A few days ago I witnessed a miracle right in my own home. A medical miracle. We had a group of college students over for Sunday dinner. After dinner, we sat around the family room, talking in small groups, reading from The Complete Far Side, looking at photo albums, and waiting for the dessert to finish cooking. ( Naturally, I’d forgotten to put it in the oven when I should have. ) Karyn, one of our guests, had a case of hiccups. She was sitting on the sofa by Nate.
“Why don’t you go get a drink of water,” suggested a guy named Rob from across the room. (hiccup) “That usually seems to help.”
“It does?” I asked. “Has drinking water ever cured your hiccups?”
“Well, no,” he admitted. (hiccup) He looked annoyed. I think he just wanted to get her out of the room. I think he must be a lot like my mother.
My mother hates hiccups. I don’t think she’s ever had them, herself, but my sister seemed to get her share as well as our mother’s when we were kids. I can remember my mother getting really irritated, smacking my sister, and sending her out of the room until she got over them.
She didn’t smack her hard.
Pretty soon everyone in the room was talking about hiccup cures. There’s the paper bag method. There’s scaring the person. Drinking a glass of water upside down (which I’ve yet to see anyone attempt). My husband once tickled the hiccups out of me. That was before we were married. If he tried it today, I’d probably slug him as hard as I could.
Someone mentioned a young girl who was in the news. She’d had the hiccups for something like seven weeks. I told about my neighbor’s elderly father who recently had the hiccups for fourteen months. They finally took him to an acupuncturist. After working on him for forty minutes the hiccups stopped. For two weeks. Then they came back.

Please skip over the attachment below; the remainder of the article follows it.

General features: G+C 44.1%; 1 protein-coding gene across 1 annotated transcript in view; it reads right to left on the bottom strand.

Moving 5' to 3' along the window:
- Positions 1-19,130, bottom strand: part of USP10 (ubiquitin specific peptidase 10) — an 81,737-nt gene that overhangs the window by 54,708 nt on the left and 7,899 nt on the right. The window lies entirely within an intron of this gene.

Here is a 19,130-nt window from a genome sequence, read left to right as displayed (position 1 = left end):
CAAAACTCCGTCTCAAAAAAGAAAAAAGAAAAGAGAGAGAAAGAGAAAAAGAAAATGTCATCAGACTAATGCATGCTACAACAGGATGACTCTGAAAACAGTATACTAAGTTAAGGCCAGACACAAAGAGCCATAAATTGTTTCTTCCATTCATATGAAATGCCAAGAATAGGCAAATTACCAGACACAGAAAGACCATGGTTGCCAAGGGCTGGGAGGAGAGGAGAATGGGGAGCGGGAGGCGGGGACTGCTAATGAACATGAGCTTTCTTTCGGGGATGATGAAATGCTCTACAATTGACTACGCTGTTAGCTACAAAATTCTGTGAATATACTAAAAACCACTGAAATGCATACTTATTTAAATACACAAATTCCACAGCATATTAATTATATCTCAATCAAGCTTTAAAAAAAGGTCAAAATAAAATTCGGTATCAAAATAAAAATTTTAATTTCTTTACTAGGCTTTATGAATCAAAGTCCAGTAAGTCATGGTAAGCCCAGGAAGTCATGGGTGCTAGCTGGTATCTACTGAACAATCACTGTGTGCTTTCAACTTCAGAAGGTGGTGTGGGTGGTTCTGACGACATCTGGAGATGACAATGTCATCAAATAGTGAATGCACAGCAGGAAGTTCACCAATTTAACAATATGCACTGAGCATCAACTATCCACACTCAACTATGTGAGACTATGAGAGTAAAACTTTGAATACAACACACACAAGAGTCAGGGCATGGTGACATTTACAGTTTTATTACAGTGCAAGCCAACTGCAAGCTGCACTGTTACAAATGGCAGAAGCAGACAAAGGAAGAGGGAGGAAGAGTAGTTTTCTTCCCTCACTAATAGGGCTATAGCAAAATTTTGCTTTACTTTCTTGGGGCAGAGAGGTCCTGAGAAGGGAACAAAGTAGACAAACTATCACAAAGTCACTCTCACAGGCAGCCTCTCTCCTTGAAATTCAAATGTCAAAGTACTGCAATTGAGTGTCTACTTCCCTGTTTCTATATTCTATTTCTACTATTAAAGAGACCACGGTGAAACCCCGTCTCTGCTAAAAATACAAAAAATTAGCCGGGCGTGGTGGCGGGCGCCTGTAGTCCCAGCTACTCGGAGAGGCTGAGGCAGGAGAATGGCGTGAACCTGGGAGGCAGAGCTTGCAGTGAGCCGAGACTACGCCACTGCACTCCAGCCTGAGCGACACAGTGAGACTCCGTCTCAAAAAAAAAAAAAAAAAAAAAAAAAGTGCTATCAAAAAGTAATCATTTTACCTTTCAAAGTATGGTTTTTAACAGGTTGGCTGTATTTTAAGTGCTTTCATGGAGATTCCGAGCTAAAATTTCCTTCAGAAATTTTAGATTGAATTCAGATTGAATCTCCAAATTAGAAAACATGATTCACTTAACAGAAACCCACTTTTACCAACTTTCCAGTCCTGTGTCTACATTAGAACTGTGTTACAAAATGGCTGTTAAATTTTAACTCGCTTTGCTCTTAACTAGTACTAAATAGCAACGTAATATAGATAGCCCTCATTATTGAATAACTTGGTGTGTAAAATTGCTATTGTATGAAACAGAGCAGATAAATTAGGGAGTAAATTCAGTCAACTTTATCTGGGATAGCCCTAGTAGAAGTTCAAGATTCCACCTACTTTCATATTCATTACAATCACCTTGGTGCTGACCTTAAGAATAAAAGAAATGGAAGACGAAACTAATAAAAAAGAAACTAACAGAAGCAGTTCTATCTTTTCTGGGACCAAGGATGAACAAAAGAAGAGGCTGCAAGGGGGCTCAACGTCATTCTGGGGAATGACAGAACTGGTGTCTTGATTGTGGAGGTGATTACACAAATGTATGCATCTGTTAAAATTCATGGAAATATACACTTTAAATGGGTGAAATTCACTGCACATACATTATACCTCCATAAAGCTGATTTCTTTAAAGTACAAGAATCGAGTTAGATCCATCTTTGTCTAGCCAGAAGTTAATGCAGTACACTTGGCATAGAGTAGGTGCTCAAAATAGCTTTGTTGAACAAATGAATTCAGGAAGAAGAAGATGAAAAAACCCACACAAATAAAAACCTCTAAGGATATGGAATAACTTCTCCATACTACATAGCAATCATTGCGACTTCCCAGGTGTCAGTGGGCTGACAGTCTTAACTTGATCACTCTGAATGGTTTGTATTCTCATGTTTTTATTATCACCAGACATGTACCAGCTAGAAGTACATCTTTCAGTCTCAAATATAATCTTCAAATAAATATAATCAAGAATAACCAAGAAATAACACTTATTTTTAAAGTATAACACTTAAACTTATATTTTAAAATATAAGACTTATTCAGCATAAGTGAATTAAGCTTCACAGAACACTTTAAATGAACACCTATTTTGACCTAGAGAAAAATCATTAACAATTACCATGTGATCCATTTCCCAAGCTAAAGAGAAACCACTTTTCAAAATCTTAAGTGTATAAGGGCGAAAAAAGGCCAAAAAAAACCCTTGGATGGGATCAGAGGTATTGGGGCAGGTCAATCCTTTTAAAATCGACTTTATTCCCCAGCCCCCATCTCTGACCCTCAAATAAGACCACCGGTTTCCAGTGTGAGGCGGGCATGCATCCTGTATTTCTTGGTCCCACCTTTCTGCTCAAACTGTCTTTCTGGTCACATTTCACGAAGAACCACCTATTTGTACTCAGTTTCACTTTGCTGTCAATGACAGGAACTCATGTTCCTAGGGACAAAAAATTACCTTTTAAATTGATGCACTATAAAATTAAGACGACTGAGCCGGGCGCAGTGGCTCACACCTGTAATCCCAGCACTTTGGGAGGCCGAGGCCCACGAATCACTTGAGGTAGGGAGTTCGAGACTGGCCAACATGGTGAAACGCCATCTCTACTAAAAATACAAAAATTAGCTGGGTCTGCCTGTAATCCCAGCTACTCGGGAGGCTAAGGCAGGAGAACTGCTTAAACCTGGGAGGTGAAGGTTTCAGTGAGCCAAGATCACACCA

“I’ve heard,” Nate said softly to me, rather hesitantly, while Karyn was listening to another conversation across the room, “that if someone offers them twenty dollars if they can hiccup one more time they usually go away.”
“You’re kidding,” I say. And without pause, “Hey Karyn, Nate will give you twenty dollars if you can hiccup one more time!”
Nate squirmed a bit. Didn’t say he would but didn’t say he wouldn’t either. There’s an obvious risk involved, and Nate’s just a poor college student. And I’m a cheapskate.
A gasp from Karyn.
“He will?” She turned to Nate. “You will?” She was pretty excited. She’s just a poor student, too.
“Yes,” I insisted. “One more hiccup, and he’ll give you twenty dollars.”
She got all excited. The room was silent. We all waited.
She couldn’t do it.
I’ve never seen anything like it.
Karyn was disappointed. (I wonder how long a poor student would be willing to have hiccups for twenty dollars.) Nate was relieved. I was thrilled.
I can’t wait to try this on someone. Maybe one of my kids. I wonder if it would work if you offered a smaller sum. Like maybe five bucks. Twenty is a bit risky. It probably depends on the individual with the hiccups. I bet my husband could be cured with an offer of as little as two-fifty. He’s a bigger cheapskate than I am.
I’d better tell my neighbor about this. They’re probably shelling out a lot more than twenty dollars for the acupuncturist. And someone should try to contact the young girl who was on the news. And while we’re at it, maybe someone should submit this to the New England Journal of Medicine.
And I’d better tell my mother about this. I think my sister is planning to visit her soon.